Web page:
Peter led a very interesting discussion about how practitioners feel – including the more negative feelings. The discussion covered feelings about children that ‘love’, children that no matter how hard you try you can’t bond with, feeling about colleagues, and managers, what happens when things not going well personally at home or at work – and of course supervision. Some interesting ideas were put forward such as a home visit for staff returning after maternity leave – and taking staff out (in rota) for lunch – or supervision but also to show that value staff and there to listen and to be proactive in solving issues.

Time went very quickly and it was time for lunch – another excellent buffet. Penny and Jackie spent most of the lunch break talking to a practitioner from a international school in Switzerland. This was a really interesting discussion and informative for all – as we discussed practice differences and legal frameworks.

The session after lunch was back in the main hall and was on ‘Behaving like a two year old’ with Dr. Kay Mathieson. You can read about Kay HERE

Kay spoke with passion – and with excellent acting skills, including facial expressions. Her portrayal of a two year is fantastic and has to be seen to be believed. Those who think two year olds are just smaller version of three year olds really need to listen to Kay – or read some of her stuff – as should those who think all two years are the same developmentally – when it is clear they are not.

And then it was time for the final session of the day, and of the conference – this honour fell to  Judith Stevens who had been the chair of the whole conference. Her presentation was on ‘How do children develop their understanding of number’.  You can read an article by Judith on maths in the revised early years foundation stage HERE Luckily Judith is not only a great speaker – she also understands the needs of adults who have been sat still a lot of the day and who are thinking that a post lunch nap might be good. So those in the audience had an active part – looking at collections of things and thinking how children might sort them, about the language they might use – including language based on number stories (this involved some standing up and listening and then sitting again – which was a visual reinforcement  of our own differences and similarities with words used to describe size.

Following the closing of the conference, Penny said goodbye to her friend Jackie, and personally that Judith and Neil for an excellent conference, before rushing to catch the train home

Posted September 28, 2013 by psw260259 in Conferences that I have attended

At last – a little bit of information about Childminding agencies – now let’s take a look at what it says.   10 comments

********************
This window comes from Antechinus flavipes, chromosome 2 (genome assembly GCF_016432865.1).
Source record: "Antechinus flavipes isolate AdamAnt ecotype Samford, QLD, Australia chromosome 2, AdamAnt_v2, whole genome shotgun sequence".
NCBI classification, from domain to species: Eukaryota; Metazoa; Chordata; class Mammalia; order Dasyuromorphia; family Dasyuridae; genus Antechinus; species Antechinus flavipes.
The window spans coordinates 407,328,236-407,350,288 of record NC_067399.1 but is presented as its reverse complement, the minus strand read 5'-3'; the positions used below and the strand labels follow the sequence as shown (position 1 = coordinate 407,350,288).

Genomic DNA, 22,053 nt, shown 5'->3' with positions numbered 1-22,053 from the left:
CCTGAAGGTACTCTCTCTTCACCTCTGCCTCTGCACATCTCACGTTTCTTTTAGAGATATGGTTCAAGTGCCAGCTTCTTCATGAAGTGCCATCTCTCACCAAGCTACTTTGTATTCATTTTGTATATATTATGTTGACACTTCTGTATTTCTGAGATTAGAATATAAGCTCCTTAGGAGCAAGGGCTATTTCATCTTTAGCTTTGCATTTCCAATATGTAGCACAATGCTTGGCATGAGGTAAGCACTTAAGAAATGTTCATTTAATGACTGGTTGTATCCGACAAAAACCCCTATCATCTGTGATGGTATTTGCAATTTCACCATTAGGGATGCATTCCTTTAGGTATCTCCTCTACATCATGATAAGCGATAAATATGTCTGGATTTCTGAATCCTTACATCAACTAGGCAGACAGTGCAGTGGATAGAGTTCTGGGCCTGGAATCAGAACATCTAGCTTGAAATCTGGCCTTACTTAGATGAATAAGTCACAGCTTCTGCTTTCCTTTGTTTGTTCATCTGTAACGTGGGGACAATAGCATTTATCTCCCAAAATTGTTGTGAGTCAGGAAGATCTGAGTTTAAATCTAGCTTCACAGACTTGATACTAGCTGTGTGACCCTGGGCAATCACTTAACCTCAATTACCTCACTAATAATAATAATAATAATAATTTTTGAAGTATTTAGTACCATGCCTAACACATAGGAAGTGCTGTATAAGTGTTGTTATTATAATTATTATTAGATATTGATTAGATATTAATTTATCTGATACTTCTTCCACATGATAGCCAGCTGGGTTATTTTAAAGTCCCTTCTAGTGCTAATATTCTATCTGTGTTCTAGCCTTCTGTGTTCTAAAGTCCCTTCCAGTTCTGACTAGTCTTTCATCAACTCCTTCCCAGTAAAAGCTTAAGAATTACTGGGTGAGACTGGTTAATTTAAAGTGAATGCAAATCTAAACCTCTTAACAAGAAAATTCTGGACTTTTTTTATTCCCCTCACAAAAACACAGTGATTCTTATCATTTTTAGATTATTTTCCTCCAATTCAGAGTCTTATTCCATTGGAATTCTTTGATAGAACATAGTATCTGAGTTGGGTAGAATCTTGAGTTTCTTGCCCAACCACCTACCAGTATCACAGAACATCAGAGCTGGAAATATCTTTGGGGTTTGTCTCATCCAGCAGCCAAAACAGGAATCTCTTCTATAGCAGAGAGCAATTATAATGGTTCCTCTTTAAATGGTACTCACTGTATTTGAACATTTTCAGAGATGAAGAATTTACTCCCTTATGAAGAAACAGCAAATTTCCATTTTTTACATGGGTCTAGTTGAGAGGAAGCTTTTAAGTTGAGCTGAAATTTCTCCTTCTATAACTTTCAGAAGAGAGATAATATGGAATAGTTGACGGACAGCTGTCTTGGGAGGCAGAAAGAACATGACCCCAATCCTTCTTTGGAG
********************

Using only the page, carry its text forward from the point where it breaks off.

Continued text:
Some information has recently been posted about the proposed childminding agencies – if you have not seen it yet This is the LINK

First thing that stands out is that the whole tone is that these agencies will be a success – just look at the wording in this – the first paragraph

What are childminder agencies

Childminder agencies are a new way to provide access to high quality home based childcare.  They will help tackle the worrying trend that has seen the number of childminders falling dramatically in the last twenty years and encourage more talented people to enter the profession.  The Government wants to see an expansion in the numbers of independent childminders and, in due course, those working with agencies.  It will be entirely voluntary for childminders to join agencies and for parents to use them.

No if ‘s or buts – just  sounds like everything is going ahead.

Lets look at the second paragraph

Why are they different and what are they aiming to achieve

Childminders are an important and valued part of the UK´s childcare offer.  Many parents find the flexibility and approach offered by childminders a reassuring service in its own right and as a complement to nursery care.  Agencies are, therefore, good news for parents as they will improve parental access to a choice of home based childcare with added peace of mind their carer is high quality and well supported.

Obvious questions are;

Why will agencies be good news for parents? How will they improve parental access to a choice of home based childcare?

Parents already have choice – and choice in how the find the details of Registered Childminders – for example the Ofsted website which has a search facility, Family Link / Family Information service, commercial sites which list thousands of childminders, word of mouth, childminders own website (linked with search engines), local childminding groups own vacancy matching services for their members.